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J Cardiol. 2013 Feb;61(2):122-7. doi: 10.1016/j.jjcc.2012.09.004. Epub 2012 Oct 22.

Serum uric acid as an independent predictor of mortality in high-risk patients with obstructive coronary artery disease: a prospective observational cohort study from the ET-CHD registry, 1997-2003.

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  • 1Department of Public Health, Tzu-Chi University, Hualien, Taiwan; Department of Medicine, Hualien Armed Forces General Hospital, Hualien, Taiwan. farmer507@yahoo.com.tw

Abstract

BACKGROUND:

Serum uric acid (SUA) has been observed to be highly associated with the development of cardiovascular disease for more than 50 years. Several studies have reported elevated SUA as an independent predictor of mortality in patients with coronary artery disease (CAD) after adjustment for classic risk factors but some studies did not find similar results.

METHODS:

Between January 1997 and December 2003, a prospective cohort study was performed in 1054 patients with angiographically defined CAD, and their classic risk factors and SUA levels were determined at enrollment. The study cohort was followed for an average of 3.2 years, with a median of 3.1 years. The main outcome measure was death from cardiac disease and any cause.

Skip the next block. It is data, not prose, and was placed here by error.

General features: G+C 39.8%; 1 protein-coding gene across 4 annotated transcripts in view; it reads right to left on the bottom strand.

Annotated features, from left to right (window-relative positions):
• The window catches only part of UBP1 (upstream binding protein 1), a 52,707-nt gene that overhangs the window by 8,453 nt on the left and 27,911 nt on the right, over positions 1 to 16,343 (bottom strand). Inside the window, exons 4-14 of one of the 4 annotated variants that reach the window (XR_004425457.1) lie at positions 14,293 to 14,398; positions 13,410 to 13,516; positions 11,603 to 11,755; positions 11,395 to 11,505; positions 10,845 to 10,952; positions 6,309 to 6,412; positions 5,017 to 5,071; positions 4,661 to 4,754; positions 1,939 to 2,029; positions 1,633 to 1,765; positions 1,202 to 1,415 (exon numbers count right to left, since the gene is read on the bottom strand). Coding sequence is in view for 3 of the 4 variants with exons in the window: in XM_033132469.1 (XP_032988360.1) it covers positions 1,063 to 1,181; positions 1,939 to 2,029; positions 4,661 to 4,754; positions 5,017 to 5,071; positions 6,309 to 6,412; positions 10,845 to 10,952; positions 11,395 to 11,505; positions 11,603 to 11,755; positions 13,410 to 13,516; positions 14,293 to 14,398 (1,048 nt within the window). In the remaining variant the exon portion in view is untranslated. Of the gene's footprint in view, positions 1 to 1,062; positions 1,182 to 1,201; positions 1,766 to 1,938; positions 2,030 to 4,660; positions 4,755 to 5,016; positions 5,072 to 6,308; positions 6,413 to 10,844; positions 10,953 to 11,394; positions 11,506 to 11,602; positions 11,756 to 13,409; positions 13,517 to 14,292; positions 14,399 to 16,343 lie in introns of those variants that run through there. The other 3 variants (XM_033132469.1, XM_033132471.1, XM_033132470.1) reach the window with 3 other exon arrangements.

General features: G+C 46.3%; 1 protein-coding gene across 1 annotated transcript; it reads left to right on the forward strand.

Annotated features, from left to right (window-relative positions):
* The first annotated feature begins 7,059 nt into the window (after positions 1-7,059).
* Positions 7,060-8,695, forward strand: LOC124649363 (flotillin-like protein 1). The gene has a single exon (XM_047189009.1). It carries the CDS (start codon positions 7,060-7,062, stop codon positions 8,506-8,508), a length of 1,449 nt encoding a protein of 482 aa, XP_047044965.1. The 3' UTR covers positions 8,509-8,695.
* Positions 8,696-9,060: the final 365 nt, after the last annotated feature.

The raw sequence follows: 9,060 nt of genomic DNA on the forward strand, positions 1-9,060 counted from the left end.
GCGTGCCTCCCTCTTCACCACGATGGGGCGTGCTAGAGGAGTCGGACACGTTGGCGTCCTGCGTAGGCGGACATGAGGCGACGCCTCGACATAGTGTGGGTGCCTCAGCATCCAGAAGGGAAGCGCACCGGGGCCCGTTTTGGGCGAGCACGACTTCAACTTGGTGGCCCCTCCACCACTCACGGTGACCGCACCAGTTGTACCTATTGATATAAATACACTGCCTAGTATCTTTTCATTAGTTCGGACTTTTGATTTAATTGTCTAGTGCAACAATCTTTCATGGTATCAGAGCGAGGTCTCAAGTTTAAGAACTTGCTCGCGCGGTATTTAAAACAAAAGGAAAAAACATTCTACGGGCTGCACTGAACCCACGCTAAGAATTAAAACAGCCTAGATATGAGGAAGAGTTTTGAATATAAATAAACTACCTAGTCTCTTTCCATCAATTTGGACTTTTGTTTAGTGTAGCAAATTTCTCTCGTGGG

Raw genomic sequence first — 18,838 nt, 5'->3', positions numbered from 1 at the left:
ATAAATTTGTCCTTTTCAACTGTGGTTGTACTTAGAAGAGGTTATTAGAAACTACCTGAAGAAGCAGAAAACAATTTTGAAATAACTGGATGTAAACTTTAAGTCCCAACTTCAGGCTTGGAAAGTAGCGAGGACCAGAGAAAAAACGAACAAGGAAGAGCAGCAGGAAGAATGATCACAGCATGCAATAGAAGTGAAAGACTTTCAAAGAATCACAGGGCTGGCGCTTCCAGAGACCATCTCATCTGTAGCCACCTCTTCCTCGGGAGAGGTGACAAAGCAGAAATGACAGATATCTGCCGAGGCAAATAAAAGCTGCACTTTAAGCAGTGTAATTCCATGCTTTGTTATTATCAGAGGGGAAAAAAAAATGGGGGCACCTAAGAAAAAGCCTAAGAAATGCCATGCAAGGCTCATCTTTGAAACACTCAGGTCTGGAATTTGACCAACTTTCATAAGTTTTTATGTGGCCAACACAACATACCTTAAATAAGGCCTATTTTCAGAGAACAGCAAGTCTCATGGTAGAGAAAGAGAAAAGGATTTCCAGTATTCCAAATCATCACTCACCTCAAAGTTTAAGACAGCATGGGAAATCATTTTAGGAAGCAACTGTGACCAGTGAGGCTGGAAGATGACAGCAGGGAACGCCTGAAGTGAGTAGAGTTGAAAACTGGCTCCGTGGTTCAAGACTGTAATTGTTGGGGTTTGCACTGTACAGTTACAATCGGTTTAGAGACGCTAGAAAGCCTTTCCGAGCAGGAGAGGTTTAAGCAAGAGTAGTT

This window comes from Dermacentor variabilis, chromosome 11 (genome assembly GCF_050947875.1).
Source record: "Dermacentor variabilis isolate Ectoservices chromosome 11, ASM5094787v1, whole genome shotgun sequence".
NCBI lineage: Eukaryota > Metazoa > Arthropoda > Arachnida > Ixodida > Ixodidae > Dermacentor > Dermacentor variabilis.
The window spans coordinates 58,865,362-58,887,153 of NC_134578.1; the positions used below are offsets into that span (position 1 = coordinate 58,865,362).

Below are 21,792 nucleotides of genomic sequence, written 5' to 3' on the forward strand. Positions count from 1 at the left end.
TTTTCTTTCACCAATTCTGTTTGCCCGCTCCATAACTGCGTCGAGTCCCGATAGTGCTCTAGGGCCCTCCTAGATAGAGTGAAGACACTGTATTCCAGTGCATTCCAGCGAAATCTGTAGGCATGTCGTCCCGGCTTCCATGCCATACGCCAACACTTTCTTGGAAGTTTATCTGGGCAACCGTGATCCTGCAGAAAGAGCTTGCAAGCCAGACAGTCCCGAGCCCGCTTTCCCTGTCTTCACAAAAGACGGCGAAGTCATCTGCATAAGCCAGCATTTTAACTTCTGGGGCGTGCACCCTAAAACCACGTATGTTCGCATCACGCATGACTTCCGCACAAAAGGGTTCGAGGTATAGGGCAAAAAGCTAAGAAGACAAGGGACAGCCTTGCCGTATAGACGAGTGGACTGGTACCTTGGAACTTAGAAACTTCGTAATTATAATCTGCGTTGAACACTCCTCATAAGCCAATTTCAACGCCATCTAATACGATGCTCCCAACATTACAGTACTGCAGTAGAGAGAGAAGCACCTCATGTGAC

RESULTS:

Of all study patients, 789 (74.9%) were men and 265 (25.1%) were women. The mean age of the male and female patients was 64.8 and 66.9 years, respectively. The mean SUA level of all patients was 410.4 μmol/L. There were grading effects of SUA quartiles on cardiac and all-cause mortality in univariate and multivariate Cox regression analyses. After adjustment, the multivariate analyses revealed that patients in the highest SUA quartile (>487 μmol/L) had 2.08 (95% CI=1.19-3.62, p=0.01) fold increased risk of cardiac death, and 1.68 (95% CI=1.10-2.57, p=0.017) fold increase risk of overall mortality compared with the lowest quartile (<315 μmol/L).

CONCLUSIONS:

SUA may be a significant predictor of cardiac and overall mortality, independent of classic risk factors in high-risk patients with obstructive CAD.

Copyright © 2012 Japanese College of Cardiology. Published by Elsevier Ltd. All rights reserved.

PMID:
23088935
[PubMed - indexed for MEDLINE]
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